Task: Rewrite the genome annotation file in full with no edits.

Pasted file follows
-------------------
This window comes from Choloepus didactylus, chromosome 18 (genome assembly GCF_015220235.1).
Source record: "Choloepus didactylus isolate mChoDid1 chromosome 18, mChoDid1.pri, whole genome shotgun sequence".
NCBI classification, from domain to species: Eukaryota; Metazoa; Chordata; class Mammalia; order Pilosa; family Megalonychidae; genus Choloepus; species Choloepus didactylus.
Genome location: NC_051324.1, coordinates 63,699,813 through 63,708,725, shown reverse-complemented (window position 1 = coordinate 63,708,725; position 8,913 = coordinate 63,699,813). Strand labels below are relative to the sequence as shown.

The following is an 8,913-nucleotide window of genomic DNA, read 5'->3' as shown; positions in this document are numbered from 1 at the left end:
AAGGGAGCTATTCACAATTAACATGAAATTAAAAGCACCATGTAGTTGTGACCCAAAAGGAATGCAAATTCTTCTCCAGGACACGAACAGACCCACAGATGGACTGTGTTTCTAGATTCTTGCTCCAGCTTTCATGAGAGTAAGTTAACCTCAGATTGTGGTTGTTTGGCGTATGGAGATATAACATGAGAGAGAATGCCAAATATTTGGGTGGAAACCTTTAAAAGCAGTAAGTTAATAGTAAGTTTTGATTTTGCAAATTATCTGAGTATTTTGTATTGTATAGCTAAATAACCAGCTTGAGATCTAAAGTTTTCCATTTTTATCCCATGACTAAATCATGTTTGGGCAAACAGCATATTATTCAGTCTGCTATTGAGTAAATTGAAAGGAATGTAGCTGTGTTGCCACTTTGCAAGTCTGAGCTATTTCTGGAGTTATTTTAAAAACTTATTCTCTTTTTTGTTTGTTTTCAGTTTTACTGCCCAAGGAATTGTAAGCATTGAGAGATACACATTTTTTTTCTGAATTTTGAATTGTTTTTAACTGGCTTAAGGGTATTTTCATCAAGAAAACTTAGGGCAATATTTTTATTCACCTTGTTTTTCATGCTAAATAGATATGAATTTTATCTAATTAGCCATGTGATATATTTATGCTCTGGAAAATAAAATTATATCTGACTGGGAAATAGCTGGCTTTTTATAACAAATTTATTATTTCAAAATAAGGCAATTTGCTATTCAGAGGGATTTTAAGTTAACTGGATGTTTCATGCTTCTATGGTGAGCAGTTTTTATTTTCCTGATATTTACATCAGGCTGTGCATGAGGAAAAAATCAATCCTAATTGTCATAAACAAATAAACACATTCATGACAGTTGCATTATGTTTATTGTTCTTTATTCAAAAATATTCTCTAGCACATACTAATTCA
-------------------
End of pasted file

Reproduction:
This window comes from Choloepus didactylus, chromosome 18 (genome assembly GCF_015220235.1).
Source record: "Choloepus didactylus isolate mChoDid1 chromosome 18, mChoDid1.pri, whole genome shotgun sequence".
NCBI classification, from domain to species: Eukaryota; Metazoa; Chordata; class Mammalia; order Pilosa; family Megalonychidae; genus Choloepus; species Choloepus didactylus.
Genome location: NC_051324.1, coordinates 63,699,813 through 63,708,725, shown reverse-complemented (window position 1 = coordinate 63,708,725; position 8,913 = coordinate 63,699,813). Strand labels below are relative to the sequence as shown.

The following is an 8,913-nucleotide window of genomic DNA, read 5'->3' as shown; positions in this document are numbered from 1 at the left end:
AAGGGAGCTATTCACAATTAACATGAAATTAAAAGCACCATGTAGTTGTGACCCAAAAGGAATGCAAATTCTTCTCCAGGACACGAACAGACCCACAGATGGACTGTGTTTCTAGATTCTTGCTCCAGCTTTCATGAGAGTAAGTTAACCTCAGATTGTGGTTGTTTGGCGTATGGAGATATAACATGAGAGAGAATGCCAAATATTTGGGTGGAAACCTTTAAAAGCAGTAAGTTAATAGTAAGTTTTGATTTTGCAAATTATCTGAGTATTTTGTATTGTATAGCTAAATAACCAGCTTGAGATCTAAAGTTTTCCATTTTTATCCCATGACTAAATCATGTTTGGGCAAACAGCATATTATTCAGTCTGCTATTGAGTAAATTGAAAGGAATGTAGCTGTGTTGCCACTTTGCAAGTCTGAGCTATTTCTGGAGTTATTTTAAAAACTTATTCTCTTTTTTGTTTGTTTTCAGTTTTACTGCCCAAGGAATTGTAAGCATTGAGAGATACACATTTTTTTTCTGAATTTTGAATTGTTTTTAACTGGCTTAAGGGTATTTTCATCAAGAAAACTTAGGGCAATATTTTTATTCACCTTGTTTTTCATGCTAAATAGATATGAATTTTATCTAATTAGCCATGTGATATATTTATGCTCTGGAAAATAAAATTATATCTGACTGGGAAATAGCTGGCTTTTTATAACAAATTTATTATTTCAAAATAAGGCAATTTGCTATTCAGAGGGATTTTAAGTTAACTGGATGTTTCATGCTTCTATGGTGAGCAGTTTTTATTTTCCTGATATTTACATCAGGCTGTGCATGAGGAAAAAATCAATCCTAATTGTCATAAACAAATAAACACATTCATGACAGTTGCATTATGTTTATTGTTCTTTATTCAAAAATATTCTCTAGCACATACTAATTCA